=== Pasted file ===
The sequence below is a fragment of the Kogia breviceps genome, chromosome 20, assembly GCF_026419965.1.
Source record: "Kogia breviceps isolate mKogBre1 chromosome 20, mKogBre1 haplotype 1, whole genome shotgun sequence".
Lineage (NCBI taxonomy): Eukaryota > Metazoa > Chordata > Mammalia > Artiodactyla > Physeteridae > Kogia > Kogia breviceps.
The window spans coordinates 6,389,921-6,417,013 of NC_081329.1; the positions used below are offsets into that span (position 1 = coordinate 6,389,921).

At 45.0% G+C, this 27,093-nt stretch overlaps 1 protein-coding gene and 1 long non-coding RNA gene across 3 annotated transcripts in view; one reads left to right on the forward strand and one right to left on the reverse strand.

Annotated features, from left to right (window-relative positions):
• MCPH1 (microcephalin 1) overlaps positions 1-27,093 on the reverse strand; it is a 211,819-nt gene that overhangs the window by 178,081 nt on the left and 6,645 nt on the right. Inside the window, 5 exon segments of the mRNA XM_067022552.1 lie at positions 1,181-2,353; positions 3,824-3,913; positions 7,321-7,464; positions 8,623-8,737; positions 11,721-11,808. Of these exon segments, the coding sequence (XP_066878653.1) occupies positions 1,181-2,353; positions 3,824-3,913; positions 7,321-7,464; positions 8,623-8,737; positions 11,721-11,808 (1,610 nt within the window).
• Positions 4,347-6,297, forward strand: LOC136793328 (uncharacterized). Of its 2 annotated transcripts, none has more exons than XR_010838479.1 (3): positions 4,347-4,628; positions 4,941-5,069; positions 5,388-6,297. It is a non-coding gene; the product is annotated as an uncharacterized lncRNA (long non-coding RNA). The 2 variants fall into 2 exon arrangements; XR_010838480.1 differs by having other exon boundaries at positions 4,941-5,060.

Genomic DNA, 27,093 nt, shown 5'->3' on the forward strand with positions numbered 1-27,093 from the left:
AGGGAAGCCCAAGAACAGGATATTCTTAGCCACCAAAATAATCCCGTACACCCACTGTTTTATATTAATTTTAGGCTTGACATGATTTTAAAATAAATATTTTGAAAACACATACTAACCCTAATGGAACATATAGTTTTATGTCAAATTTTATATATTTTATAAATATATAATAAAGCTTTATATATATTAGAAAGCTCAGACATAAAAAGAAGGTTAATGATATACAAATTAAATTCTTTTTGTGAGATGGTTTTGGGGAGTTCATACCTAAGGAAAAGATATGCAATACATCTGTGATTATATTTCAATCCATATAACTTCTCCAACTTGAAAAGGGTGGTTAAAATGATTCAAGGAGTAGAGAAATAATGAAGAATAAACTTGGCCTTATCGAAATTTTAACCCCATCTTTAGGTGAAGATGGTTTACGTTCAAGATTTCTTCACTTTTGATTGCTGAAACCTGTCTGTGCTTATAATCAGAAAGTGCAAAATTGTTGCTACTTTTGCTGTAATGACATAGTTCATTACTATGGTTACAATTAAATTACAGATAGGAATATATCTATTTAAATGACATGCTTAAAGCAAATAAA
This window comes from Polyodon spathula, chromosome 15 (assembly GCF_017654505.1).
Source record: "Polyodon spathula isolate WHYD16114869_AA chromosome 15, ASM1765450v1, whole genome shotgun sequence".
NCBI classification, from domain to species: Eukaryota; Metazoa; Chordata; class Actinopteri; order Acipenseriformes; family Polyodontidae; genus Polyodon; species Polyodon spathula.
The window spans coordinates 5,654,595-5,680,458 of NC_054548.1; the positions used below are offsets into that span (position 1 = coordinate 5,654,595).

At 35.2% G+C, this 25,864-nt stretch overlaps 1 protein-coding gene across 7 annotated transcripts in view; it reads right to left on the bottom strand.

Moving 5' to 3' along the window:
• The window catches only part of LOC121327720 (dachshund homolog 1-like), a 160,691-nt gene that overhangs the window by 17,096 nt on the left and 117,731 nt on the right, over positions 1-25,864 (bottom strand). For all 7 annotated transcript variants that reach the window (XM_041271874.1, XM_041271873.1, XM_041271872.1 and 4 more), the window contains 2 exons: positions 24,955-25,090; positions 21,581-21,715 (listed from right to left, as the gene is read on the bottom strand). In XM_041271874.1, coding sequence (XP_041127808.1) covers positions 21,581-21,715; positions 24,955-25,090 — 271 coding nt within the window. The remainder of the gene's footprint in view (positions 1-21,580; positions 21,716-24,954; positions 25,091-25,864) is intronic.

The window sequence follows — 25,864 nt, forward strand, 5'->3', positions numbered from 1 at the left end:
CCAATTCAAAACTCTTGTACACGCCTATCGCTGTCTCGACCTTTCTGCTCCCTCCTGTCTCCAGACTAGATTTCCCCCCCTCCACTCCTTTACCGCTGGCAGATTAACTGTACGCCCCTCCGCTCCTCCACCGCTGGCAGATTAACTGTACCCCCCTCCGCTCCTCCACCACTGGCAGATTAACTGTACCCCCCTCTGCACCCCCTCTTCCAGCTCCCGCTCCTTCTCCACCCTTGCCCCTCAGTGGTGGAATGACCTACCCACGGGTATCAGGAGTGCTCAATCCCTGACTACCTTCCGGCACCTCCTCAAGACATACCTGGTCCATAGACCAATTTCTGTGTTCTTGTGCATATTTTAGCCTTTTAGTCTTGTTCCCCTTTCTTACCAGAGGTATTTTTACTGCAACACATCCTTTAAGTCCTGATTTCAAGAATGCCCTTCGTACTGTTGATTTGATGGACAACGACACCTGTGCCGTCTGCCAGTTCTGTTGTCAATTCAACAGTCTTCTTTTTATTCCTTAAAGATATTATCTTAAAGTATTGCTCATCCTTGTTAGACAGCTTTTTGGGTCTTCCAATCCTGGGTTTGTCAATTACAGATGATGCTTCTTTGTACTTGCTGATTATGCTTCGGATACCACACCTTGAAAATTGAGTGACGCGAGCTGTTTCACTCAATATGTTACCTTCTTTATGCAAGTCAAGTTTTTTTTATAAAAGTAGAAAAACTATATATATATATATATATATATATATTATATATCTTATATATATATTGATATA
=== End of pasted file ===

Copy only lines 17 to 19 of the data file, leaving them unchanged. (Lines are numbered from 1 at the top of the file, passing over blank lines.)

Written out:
• The window catches only part of LOC121327720 (dachshund homolog 1-like), a 160,691-nt gene that overhangs the window by 17,096 nt on the left and 117,731 nt on the right, over positions 1-25,864 (bottom strand). For all 7 annotated transcript variants that reach the window (XM_041271874.1, XM_041271873.1, XM_041271872.1 and 4 more), the window contains 2 exons: positions 24,955-25,090; positions 21,581-21,715 (listed from right to left, as the gene is read on the bottom strand). In XM_041271874.1, coding sequence (XP_041127808.1) covers positions 21,581-21,715; positions 24,955-25,090 — 271 coding nt within the window. The remainder of the gene's footprint in view (positions 1-21,580; positions 21,716-24,954; positions 25,091-25,864) is intronic.

The window sequence follows — 25,864 nt, forward strand, 5'->3', positions numbered from 1 at the left end:
CCAATTCAAAACTCTTGTACACGCCTATCGCTGTCTCGACCTTTCTGCTCCCTCCTGTCTCCAGACTAGATTTCCCCCCCTCCACTCCTTTACCGCTGGCAGATTAACTGTACGCCCCTCCGCTCCTCCACCGCTGGCAGATTAACTGTACCCCCCTCCGCTCCTCCACCACTGGCAGATTAACTGTACCCCCCTCTGCACCCCCTCTTCCAGCTCCCGCTCCTTCTCCACCCTTGCCCCTCAGTGGTGGAATGACCTACCCACGGGTATCAGGAGTGCTCAATCCCTGACTACCTTCCGGCACCTCCTCAAGACATACCTGGTCCATAGACCAATTTCTGTGTTCTTGTGCATATTTTAGCCTTTTAGTCTTGTTCCCCTTTCTTACCAGAGGTATTTTTACTGCAACACATCCTTTAAGTCCTGATTTCAAGAATGCCCTTCGTACTGTTGATTTGATGGACAACGACACCTGTGCCGTCTGCCAGTTCTGTTGTCAATTCAACAGTCTTCTTTTTATTCCTTAAAGATATTATCTTAAAGTATTGCTCATCCTTGTTAGACAGCTTTTTGGGTCTTCCAATCCTGGGTTTGTCAATTACAGATGATGCTTCTTTGTACTTGCTGATTATGCTTCGGATACCACACCTTGAAAATTGAGTGACGCGAGCTGTTTCACTCAATATGTTACCTTCTTTATGCAAGTCAAGTTTTTTTTATAAAAGTAGAAAAACTATATATATATATATATATATATATATTATATATCTTATATATATATTGATATA